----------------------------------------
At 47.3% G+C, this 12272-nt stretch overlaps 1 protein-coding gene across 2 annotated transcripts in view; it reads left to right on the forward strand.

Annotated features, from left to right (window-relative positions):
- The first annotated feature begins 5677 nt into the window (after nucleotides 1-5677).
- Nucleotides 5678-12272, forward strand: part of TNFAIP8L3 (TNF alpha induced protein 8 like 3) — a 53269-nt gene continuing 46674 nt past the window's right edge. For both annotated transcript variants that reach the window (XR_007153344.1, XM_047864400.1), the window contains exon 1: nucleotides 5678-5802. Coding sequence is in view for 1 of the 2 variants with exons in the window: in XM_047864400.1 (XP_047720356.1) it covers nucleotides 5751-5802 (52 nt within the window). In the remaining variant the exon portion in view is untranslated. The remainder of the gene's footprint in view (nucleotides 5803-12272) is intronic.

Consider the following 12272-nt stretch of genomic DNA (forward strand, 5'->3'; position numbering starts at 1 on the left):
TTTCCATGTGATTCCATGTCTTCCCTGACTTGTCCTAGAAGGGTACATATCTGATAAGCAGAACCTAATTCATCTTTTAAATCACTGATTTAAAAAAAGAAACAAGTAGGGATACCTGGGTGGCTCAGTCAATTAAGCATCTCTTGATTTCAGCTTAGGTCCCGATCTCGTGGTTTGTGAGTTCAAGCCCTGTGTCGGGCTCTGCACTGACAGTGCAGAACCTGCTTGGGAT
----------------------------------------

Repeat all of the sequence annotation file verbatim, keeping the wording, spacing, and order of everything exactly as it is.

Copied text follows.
At 47.3% G+C, this 12272-nt stretch overlaps 1 protein-coding gene across 2 annotated transcripts in view; it reads left to right on the forward strand.

Annotated features, from left to right (window-relative positions):
- The first annotated feature begins 5677 nt into the window (after nucleotides 1-5677).
- Nucleotides 5678-12272, forward strand: part of TNFAIP8L3 (TNF alpha induced protein 8 like 3) — a 53269-nt gene continuing 46674 nt past the window's right edge. For both annotated transcript variants that reach the window (XR_007153344.1, XM_047864400.1), the window contains exon 1: nucleotides 5678-5802. Coding sequence is in view for 1 of the 2 variants with exons in the window: in XM_047864400.1 (XP_047720356.1) it covers nucleotides 5751-5802 (52 nt within the window). In the remaining variant the exon portion in view is untranslated. The remainder of the gene's footprint in view (nucleotides 5803-12272) is intronic.

Consider the following 12272-nt stretch of genomic DNA (forward strand, 5'->3'; position numbering starts at 1 on the left):
TTTCCATGTGATTCCATGTCTTCCCTGACTTGTCCTAGAAGGGTACATATCTGATAAGCAGAACCTAATTCATCTTTTAAATCACTGATTTAAAAAAAGAAACAAGTAGGGATACCTGGGTGGCTCAGTCAATTAAGCATCTCTTGATTTCAGCTTAGGTCCCGATCTCGTGGTTTGTGAGTTCAAGCCCTGTGTCGGGCTCTGCACTGACAGTGCAGAACCTGCTTGGGAT